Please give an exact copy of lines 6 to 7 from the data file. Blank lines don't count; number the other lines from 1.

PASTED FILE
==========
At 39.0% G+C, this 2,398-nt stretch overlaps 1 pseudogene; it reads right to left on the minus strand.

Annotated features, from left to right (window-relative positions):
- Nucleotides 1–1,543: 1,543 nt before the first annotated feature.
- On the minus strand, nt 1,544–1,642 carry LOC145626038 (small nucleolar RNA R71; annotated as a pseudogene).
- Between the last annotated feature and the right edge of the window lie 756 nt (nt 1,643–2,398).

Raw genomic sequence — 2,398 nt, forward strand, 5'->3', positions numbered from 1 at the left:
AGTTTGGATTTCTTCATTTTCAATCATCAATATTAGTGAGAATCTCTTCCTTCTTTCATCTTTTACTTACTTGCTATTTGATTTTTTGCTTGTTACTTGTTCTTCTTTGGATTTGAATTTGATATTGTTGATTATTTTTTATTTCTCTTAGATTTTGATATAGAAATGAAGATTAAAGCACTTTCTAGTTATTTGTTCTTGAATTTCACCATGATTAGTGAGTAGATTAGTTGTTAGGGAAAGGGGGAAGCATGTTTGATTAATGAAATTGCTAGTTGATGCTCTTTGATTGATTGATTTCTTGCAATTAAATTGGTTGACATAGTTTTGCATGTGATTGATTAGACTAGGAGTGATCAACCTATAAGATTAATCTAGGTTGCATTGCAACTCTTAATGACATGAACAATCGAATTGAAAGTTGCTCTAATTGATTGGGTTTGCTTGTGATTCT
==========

Raw genomic sequence — 2,398 nt, forward strand, 5'->3', positions numbered from 1 at the left:
AGTTTGGATTTCTTCATTTTCAATCATCAATATTAGTGAGAATCTCTTCCTTCTTTCATCTTTTACTTACTTGCTATTTGATTTTTTGCTTGTTACTTGTTCTTCTTTGGATTTGAATTTGATATTGTTGATTATTTTTTATTTCTCTTAGATTTTGATATAGAAATGAAGATTAAAGCACTTTCTAGTTATTTGTTCTTGAATTTCACCATGATTAGTGAGTAGATTAGTTGTTAGGGAAAGGGGGAAGCATGTTTGATTAATGAAATTGCTAGTTGATGCTCTTTGATTGATTGATTTCTTGCAATTAAATTGGTTGACATAGTTTTGCATGTGATTGATTAGACTAGGAGTGATCAACCTATAAGATTAATCTAGGTTGCATTGCAACTCTTAATGACATGAACAATCGAATTGAAAGTTGCTCTAATTGATTGGGTTTGCTTGTGATTCT